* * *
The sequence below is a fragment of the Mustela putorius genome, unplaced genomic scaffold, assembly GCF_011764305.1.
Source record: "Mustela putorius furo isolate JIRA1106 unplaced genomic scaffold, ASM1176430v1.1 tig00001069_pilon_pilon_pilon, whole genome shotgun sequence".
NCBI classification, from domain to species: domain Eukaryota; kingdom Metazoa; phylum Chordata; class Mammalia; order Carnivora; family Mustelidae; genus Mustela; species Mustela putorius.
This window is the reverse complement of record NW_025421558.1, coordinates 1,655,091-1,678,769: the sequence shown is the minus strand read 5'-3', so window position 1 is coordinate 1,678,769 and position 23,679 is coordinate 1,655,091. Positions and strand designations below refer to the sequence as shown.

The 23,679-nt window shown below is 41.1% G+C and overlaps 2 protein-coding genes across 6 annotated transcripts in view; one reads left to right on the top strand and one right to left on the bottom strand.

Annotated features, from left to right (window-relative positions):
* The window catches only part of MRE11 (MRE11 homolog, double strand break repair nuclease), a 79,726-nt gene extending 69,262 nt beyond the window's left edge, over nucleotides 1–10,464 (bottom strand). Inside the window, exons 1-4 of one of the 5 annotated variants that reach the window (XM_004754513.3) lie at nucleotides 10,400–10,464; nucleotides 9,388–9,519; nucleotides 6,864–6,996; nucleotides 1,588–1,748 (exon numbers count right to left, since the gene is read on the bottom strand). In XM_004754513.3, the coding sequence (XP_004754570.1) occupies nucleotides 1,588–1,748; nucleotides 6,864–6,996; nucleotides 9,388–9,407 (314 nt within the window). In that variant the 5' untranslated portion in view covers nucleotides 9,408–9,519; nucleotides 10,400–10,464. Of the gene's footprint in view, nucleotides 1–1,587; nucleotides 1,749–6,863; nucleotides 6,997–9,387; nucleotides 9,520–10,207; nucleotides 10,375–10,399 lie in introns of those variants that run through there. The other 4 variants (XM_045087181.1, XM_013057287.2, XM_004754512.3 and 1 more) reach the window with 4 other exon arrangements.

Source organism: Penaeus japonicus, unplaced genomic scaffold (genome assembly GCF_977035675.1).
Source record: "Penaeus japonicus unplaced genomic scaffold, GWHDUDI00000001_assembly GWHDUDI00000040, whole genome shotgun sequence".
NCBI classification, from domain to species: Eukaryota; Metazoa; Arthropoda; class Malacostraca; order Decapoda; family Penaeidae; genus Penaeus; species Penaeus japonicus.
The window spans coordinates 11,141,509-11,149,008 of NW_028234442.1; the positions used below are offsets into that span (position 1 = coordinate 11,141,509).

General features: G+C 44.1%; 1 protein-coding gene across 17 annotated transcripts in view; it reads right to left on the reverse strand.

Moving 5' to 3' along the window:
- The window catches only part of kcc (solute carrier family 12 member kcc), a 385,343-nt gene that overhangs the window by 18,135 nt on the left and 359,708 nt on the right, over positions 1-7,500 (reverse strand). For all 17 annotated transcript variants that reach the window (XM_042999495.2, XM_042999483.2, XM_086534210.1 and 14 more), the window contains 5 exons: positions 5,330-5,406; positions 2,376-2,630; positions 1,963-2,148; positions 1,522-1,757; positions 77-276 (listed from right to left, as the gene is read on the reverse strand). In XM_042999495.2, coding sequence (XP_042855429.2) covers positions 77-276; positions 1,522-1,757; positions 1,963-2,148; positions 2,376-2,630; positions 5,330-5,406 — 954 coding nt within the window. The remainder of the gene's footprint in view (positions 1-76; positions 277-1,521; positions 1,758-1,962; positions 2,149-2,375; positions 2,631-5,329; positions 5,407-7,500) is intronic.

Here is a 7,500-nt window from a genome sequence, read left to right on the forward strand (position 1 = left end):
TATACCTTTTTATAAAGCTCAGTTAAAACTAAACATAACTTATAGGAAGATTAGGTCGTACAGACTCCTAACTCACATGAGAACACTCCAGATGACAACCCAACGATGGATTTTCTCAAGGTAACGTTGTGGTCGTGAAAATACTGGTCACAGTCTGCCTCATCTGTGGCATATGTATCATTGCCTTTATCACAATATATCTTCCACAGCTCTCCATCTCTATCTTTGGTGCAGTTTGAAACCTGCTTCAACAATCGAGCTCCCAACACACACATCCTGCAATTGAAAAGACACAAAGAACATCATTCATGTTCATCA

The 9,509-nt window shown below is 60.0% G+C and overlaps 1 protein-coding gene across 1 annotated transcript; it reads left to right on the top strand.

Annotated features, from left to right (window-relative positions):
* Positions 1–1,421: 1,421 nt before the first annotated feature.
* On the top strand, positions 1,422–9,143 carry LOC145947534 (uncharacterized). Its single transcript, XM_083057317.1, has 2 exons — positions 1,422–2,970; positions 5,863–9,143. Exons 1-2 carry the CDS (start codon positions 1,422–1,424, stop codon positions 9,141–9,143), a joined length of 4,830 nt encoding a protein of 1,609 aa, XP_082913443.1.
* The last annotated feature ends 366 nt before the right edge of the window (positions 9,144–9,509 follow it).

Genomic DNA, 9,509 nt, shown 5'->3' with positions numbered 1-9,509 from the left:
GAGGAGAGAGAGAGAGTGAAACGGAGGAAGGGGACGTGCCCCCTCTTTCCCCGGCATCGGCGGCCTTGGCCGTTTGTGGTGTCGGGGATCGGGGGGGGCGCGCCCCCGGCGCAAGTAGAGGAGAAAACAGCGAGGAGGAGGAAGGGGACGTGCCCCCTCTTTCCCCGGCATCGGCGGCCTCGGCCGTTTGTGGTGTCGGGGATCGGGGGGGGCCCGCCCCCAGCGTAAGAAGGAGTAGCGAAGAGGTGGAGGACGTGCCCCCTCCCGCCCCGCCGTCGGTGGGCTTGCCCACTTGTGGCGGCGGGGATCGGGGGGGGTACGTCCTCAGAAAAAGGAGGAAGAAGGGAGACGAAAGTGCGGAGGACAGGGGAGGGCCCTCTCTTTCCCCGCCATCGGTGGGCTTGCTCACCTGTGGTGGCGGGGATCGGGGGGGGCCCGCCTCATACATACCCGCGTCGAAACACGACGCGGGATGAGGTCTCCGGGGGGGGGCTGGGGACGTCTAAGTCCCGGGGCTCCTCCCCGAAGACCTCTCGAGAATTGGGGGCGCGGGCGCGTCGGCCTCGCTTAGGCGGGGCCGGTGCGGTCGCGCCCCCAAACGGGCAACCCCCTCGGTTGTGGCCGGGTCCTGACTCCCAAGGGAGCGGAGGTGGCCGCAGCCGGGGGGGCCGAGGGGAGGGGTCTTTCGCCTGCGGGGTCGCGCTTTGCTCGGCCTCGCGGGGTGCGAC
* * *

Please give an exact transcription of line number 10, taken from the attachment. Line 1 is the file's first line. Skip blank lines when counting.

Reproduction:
NCBI classification, from domain to species: Eukaryota; Metazoa; Arthropoda; class Malacostraca; order Decapoda; family Penaeidae; genus Penaeus; species Penaeus japonicus.